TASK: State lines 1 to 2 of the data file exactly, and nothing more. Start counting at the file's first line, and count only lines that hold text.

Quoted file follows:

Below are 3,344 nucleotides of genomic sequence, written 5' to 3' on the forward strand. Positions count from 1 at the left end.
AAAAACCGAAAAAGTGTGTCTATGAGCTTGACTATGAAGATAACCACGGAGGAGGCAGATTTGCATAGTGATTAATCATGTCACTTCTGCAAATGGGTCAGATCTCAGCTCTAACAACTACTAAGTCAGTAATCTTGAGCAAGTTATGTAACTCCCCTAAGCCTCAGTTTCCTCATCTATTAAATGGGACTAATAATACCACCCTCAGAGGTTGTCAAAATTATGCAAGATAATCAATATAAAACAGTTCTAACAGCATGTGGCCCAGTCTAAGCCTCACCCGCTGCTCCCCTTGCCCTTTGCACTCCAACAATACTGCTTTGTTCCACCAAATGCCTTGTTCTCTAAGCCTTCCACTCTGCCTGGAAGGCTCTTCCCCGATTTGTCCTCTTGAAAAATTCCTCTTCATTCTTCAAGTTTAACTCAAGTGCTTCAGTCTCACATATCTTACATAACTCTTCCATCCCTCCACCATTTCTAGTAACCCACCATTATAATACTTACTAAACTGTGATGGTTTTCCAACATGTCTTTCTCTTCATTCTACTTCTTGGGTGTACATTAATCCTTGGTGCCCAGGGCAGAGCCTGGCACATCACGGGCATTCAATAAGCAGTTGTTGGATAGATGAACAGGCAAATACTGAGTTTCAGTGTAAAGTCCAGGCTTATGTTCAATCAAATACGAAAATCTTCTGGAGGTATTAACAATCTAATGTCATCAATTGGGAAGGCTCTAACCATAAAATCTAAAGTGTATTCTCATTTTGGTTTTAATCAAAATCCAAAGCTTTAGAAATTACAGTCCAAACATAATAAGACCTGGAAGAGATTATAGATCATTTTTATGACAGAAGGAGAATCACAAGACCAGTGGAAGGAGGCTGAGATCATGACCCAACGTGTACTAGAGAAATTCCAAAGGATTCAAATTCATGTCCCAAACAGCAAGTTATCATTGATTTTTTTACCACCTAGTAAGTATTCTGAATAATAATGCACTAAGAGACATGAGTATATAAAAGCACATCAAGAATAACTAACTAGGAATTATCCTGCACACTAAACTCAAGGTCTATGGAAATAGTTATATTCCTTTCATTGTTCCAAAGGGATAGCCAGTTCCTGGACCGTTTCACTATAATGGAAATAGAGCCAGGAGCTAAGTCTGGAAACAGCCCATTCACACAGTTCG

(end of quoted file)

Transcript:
Below are 3,344 nucleotides of genomic sequence, written 5' to 3' on the forward strand. Positions count from 1 at the left end.
AAAAACCGAAAAAGTGTGTCTATGAGCTTGACTATGAAGATAACCACGGAGGAGGCAGATTTGCATAGTGATTAATCATGTCACTTCTGCAAATGGGTCAGATCTCAGCTCTAACAACTACTAAGTCAGTAATCTTGAGCAAGTTATGTAACTCCCCTAAGCCTCAGTTTCCTCATCTATTAAATGGGACTAATAATACCACCCTCAGAGGTTGTCAAAATTATGCAAGATAATCAATATAAAACAGTTCTAACAGCATGTGGCCCAGTCTAAGCCTCACCCGCTGCTCCCCTTGCCCTTTGCACTCCAACAATACTGCTTTGTTCCACCAAATGCCTTGTTCTCTAAGCCTTCCACTCTGCCTGGAAGGCTCTTCCCCGATTTGTCCTCTTGAAAAATTCCTCTTCATTCTTCAAGTTTAACTCAAGTGCTTCAGTCTCACATATCTTACATAACTCTTCCATCCCTCCACCATTTCTAGTAACCCACCATTATAATACTTACTAAACTGTGATGGTTTTCCAACATGTCTTTCTCTTCATTCTACTTCTTGGGTGTACATTAATCCTTGGTGCCCAGGGCAGAGCCTGGCACATCACGGGCATTCAATAAGCAGTTGTTGGATAGATGAACAGGCAAATACTGAGTTTCAGTGTAAAGTCCAGGCTTATGTTCAATCAAATACGAAAATCTTCTGGAGGTATTAACAATCTAATGTCATCAATTGGGAAGGCTCTAACCATAAAATCTAAAGTGTATTCTCATTTTGGTTTTAATCAAAATCCAAAGCTTTAGAAATTACAGTCCAAACATAATAAGACCTGGAAGAGATTATAGATCATTTTTATGACAGAAGGAGAATCACAAGACCAGTGGAAGGAGGCTGAGATCATGACCCAACGTGTACTAGAGAAATTCCAAAGGATTCAAATTCATGTCCCAAACAGCAAGTTATCATTGATTTTTTTACCACCTAGTAAGTATTCTGAATAATAATGCACTAAGAGACATGAGTATATAAAAGCACATCAAGAATAACTAACTAGGAATTATCCTGCACACTAAACTCAAGGTCTATGGAAATAGTTATATTCCTTTCATTGTTCCAAAGGGATAGCCAGTTCCTGGACCGTTTCACTATAATGGAAATAGAGCCAGGAGCTAAGTCTGGAAACAGCCCATTCACACAGTTCG